Monrovia Public Library

321 South Myrtle Avenue
Monrovia, CA 91016

626-256-8274

About the Library:
Monrovia's Public Library came into being due to the efforts of the women who belonged to the Saturday Afternoon Club, the forerunner of the Women's Club of Monrovia. In 1891, just 5 years after the City of Monrovia was founded, the Saturday Afternoon Club was organized and almost immediately, the members started working towards the establishment of a public library.

Through a variety of fundraisers, including a tea in which the guests were asked to bring books as their means of entry instead of purchasing tickets, the women were ready to open the first Monrovia Public Library in 1895. It was located in a room in the Granite Bank building, at Palm and Myrtle Avenues. The room was rented for $2.50 a month and a librarian was hired at $1 per day. The library collection grew quickly and it soon became apparent that a separate building was needed. In 1905, the steel magnate Andrew Carnegie, who was funding library construction across the United States, agreed to donate $10,000 for a library building if the City of Monrovia would provide the land and furnish the library.

The city purchased what is now Library Park and built its first free-standing library. It opened its doors on January 27, 1908 with a collection of 5,000 books. This library was loved by the community and served the city well for the next 45 years. However, by the late 1940's, the increased use of the library prompted the need for a larger library.

With an initial bequest of $50,000 from Monrovia resident Frederick P. Alvord and city funds, the current structure was built in 1956 and officially dedicated in January of 1957. It was constructed to meet the fast-moving needs of a changing post-war society. At mid-century, the world was entrenched in the industrial age and library services and needs had evolved since 1908.

As much as the community loved the Carnegie Library, the facility no longer met the library's space, program and technology needs and so, the city moved forward to provide a facility that would fulfill the needs of its current population and future generations.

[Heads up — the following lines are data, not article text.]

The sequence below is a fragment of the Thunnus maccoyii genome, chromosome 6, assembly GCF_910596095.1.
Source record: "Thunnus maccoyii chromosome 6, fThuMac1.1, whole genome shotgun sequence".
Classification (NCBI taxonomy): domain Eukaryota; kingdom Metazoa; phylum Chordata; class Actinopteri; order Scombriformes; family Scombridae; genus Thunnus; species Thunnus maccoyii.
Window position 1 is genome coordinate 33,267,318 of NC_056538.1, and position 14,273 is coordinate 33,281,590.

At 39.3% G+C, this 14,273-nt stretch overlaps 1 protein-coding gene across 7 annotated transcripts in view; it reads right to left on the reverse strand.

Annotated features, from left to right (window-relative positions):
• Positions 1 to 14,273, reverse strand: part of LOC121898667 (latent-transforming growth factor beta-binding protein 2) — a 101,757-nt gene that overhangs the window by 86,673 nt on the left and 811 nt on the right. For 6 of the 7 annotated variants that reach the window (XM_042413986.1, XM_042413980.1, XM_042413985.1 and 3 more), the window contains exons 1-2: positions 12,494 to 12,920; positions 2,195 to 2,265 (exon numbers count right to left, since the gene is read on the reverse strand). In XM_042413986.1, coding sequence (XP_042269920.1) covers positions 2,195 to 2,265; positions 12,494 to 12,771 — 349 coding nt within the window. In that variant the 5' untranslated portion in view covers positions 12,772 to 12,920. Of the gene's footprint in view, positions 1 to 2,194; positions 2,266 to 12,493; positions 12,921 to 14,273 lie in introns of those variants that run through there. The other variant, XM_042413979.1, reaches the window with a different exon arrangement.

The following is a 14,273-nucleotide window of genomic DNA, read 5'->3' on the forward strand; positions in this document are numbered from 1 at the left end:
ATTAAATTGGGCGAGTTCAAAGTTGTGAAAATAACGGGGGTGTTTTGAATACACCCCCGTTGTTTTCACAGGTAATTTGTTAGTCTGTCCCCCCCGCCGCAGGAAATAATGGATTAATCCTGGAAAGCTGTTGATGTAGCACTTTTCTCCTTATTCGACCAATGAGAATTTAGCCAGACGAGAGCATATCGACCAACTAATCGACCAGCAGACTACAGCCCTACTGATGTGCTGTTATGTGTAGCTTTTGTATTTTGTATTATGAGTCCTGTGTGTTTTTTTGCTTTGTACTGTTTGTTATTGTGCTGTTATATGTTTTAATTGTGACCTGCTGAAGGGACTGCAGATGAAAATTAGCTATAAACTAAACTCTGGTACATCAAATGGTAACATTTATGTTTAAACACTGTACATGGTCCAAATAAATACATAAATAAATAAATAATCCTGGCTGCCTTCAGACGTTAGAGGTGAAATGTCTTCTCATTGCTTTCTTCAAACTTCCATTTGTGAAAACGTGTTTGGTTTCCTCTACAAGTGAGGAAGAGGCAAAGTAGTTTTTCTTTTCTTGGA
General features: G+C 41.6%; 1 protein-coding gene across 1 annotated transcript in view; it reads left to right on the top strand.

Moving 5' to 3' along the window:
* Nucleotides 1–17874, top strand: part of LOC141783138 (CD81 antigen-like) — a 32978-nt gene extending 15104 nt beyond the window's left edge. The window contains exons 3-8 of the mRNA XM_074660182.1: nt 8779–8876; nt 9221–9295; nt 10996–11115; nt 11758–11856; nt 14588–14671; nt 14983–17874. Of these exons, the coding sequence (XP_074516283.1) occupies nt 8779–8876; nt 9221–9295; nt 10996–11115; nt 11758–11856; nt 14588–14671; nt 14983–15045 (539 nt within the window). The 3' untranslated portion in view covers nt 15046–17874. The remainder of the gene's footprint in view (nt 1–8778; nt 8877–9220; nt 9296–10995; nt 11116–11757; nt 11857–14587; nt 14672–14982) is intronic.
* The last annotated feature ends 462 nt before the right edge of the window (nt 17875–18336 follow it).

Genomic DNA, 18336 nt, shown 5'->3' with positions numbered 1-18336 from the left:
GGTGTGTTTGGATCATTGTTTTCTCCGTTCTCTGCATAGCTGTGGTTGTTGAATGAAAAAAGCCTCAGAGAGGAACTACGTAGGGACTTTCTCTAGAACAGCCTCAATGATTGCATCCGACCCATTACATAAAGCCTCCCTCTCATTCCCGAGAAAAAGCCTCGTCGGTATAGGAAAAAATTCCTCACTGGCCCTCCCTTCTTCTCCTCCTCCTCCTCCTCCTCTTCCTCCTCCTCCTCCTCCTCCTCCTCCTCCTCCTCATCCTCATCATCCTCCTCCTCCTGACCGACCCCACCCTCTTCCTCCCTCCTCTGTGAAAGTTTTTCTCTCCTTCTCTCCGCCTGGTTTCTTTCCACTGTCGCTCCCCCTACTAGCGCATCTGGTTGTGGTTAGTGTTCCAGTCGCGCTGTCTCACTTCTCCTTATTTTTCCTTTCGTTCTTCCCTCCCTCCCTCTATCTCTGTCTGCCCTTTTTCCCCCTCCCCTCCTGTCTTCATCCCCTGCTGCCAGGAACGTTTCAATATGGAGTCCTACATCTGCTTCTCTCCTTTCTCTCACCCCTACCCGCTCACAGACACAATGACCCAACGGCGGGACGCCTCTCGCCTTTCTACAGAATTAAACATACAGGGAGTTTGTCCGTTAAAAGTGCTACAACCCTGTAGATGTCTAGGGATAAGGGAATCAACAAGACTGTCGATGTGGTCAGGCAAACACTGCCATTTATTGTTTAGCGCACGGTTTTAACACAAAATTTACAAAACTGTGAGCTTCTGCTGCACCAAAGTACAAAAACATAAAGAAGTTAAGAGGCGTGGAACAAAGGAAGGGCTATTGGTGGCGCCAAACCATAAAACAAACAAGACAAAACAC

Just as society changed in the first 50 years of the twentieth century, civilization has developed tremendously in the last 50 years. The computer and information ages have made vast changes in today's society and in library services. Monumental advances in technology have revolutionized the services that libraries provide and how they provide those services.

Modern library buildings must be adaptable to today's new and emerging services and technologies. A library facility now needs to include: public computer centers, literacy service centers, homework centers, business centers, audio-visual centers, quiet study rooms for individuals and groups and specially-designed children's story hour rooms. With the advent of these new services and collections such as videos, CDs, DVDs, books-on-tape, and E-books, traditional library space has been redefined and redesigned.

So, today - 50 years since the current library was constructed - Monrovia is once again building a new library. In March, 2007, Monrovians voted overwhelmingly to approve a bond issue raising $15.5 million for the construction. The facility will cover 28,000 squre feet, twice the size of the 1957 building. It will include the space and technology the Monrovia needs and deserves. It is designed to meet the growing needs of Monrovians today and in the future. It is intended to be the city's cultural center, responding to the informational, educational, cultural and recreational needs of all residents, businesses and visitors alike.

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